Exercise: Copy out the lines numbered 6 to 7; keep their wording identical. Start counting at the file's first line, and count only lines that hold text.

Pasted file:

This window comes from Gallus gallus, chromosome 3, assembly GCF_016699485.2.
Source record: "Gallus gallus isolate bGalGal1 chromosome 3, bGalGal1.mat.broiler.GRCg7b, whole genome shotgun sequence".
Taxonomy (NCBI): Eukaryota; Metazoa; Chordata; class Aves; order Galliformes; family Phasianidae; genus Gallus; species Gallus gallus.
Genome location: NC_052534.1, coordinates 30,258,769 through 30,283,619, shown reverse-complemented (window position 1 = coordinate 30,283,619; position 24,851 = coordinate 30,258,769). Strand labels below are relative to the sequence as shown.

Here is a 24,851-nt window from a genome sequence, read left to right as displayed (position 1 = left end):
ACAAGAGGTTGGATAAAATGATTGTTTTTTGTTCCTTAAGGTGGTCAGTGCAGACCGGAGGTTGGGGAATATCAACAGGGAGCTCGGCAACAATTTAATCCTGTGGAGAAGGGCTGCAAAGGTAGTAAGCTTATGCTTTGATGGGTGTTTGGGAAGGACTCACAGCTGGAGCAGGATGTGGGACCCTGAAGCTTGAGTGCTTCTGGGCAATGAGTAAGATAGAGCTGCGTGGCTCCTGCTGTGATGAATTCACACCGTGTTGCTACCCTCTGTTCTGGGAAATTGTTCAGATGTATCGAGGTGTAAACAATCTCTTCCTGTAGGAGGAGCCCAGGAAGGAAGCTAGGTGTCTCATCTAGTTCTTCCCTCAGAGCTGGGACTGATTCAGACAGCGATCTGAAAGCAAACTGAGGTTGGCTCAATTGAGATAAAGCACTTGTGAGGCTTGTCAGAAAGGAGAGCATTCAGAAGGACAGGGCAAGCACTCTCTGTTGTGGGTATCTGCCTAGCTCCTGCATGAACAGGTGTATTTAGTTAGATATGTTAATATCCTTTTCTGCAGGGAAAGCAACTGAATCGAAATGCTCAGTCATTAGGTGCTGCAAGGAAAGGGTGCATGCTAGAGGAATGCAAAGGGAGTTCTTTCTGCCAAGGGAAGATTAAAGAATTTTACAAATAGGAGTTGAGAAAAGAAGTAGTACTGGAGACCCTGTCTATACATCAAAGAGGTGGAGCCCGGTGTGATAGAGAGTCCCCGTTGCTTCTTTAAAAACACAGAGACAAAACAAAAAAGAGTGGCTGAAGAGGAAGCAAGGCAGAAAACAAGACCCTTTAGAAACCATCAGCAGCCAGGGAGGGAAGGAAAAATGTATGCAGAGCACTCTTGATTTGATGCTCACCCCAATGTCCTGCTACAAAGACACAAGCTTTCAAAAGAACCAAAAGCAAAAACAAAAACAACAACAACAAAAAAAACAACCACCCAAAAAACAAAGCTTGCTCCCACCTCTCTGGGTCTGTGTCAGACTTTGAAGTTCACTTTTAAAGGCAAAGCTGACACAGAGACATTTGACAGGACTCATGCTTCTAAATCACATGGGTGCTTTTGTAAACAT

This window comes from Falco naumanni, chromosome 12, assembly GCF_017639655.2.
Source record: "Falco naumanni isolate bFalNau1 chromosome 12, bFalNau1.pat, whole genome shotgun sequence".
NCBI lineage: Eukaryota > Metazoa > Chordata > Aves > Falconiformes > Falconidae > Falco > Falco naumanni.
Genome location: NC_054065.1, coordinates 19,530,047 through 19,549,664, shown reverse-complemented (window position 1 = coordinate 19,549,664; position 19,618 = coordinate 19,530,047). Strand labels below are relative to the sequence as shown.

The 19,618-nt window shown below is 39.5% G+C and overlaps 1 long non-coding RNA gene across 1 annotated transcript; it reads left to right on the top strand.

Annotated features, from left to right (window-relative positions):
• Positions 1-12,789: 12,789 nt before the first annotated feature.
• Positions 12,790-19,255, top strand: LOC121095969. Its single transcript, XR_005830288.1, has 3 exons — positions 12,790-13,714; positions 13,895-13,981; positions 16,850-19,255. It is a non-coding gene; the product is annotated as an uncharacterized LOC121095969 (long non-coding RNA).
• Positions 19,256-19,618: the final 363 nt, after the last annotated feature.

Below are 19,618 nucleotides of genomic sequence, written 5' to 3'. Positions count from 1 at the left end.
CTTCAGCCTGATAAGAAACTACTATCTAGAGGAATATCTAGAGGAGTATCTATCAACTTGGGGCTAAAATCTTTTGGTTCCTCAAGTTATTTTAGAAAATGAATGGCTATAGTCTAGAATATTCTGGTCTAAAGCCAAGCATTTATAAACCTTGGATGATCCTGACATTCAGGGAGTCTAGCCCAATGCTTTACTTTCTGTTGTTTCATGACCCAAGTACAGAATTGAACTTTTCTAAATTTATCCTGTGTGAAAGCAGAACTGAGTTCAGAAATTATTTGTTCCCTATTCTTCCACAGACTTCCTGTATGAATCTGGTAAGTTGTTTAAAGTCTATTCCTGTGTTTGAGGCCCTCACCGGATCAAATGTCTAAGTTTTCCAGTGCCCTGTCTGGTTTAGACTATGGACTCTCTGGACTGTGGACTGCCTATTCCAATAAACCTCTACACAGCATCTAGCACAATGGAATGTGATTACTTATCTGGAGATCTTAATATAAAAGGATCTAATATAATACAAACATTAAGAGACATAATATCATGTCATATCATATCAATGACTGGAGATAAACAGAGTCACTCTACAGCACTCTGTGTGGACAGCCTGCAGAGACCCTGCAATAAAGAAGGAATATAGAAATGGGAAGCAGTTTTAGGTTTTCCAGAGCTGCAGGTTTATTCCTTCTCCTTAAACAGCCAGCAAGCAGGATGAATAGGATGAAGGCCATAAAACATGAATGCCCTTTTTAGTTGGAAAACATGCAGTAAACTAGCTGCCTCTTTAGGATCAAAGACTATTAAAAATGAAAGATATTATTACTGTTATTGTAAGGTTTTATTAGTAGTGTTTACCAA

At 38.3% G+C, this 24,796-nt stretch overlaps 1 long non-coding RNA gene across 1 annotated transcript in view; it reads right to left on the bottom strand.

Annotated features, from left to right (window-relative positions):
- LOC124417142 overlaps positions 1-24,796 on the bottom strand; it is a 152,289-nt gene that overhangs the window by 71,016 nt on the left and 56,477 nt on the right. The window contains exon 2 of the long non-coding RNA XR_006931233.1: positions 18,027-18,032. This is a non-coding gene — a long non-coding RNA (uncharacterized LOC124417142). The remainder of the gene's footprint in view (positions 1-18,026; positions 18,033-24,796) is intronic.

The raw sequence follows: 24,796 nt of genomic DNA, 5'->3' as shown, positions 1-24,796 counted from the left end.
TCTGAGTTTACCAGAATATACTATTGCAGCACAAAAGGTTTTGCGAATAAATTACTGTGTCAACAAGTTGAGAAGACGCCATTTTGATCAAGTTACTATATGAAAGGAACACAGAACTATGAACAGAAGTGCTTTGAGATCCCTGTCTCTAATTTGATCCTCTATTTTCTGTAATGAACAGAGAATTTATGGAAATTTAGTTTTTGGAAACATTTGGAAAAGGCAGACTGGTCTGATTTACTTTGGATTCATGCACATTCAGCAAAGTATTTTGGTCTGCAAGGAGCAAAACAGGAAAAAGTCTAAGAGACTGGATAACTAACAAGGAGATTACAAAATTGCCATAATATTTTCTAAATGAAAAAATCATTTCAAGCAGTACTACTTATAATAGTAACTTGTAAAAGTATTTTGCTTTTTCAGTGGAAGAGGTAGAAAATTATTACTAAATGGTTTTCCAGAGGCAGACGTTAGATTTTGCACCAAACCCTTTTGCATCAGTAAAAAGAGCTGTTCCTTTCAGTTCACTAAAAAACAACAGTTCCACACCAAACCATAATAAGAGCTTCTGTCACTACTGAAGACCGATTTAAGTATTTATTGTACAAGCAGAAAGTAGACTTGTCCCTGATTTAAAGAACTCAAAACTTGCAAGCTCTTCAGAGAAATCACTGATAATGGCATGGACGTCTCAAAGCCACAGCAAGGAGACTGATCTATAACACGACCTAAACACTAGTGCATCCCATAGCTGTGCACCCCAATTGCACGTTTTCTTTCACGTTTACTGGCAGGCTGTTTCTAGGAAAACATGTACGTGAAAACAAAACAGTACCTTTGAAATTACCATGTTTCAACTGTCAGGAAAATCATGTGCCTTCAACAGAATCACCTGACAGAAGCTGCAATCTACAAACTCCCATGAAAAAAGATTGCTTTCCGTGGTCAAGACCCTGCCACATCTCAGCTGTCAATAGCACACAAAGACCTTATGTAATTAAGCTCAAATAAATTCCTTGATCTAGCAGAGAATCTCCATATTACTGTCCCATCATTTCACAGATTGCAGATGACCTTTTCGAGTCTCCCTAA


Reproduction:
ACAAGAGGTTGGATAAAATGATTGTTTTTTGTTCCTTAAGGTGGTCAGTGCAGACCGGAGGTTGGGGAATATCAACAGGGAGCTCGGCAACAATTTAATCCTGTGGAGAAGGGCTGCAAAGGTAGTAAGCTTATGCTTTGATGGGTGTTTGGGAAGGACTCACAGCTGGAGCAGGATGTGGGACCCTGAAGCTTGAGTGCTTCTGGGCAATGAGTAAGATAGAGCTGCGTGGCTCCTGCTGTGATGAATTCACACCGTGTTGCTACCCTCTGTTCTGGGAAATTGTTCAGATGTATCGAGGTGTAAACAATCTCTTCCTGTAGGAGGAGCCCAGGAAGGAAGCTAGGTGTCTCATCTAGTTCTTCCCTCAGAGCTGGGACTGATTCAGACAGCGATCTGAAAGCAAACTGAGGTTGGCTCAATTGAGATAAAGCACTTGTGAGGCTTGTCAGAAAGGAGAGCATTCAGAAGGACAGGGCAAGCACTCTCTGTTGTGGGTATCTGCCTAGCTCCTGCATGAACAGGTGTATTTAGTTAGATATGTTAATATCCTTTTCTGCAGGGAAAGCAACTGAATCGAAATGCTCAGTCATTAGGTGCTGCAAGGAAAGGGTGCATGCTAGAGGAATGCAAAGGGAGTTCTTTCTGCCAAGGGAAGATTAAAGAATTTTACAAATAGGAGTTGAGAAAAGAAGTAGTACTGGAGACCCTGTCTATACATCAAAGAGGTGGAGCCCGGTGTGATAGAGAGTCCCCGTTGCTTCTTTAAAAACACAGAGACAAAACAAAAAAGAGTGGCTGAAGAGGAAGCAAGGCAGAAAACAAGACCCTTTAGAAACCATCAGCAGCCAGGGAGGGAAGGAAAAATGTATGCAGAGCACTCTTGATTTGATGCTCACCCCAATGTCCTGCTACAAAGACACAAGCTTTCAAAAGAACCAAAAGCAAAAACAAAAACAACAACAACAAAAAAAACAACCACCCAAAAAACAAAGCTTGCTCCCACCTCTCTGGGTCTGTGTCAGACTTTGAAGTTCACTTTTAAAGGCAAAGCTGACACAGAGACATTTGACAGGACTCATGCTTCTAAATCACATGGGTGCTTTTGTAAACAT

This window comes from Falco naumanni, chromosome 12, assembly GCF_017639655.2.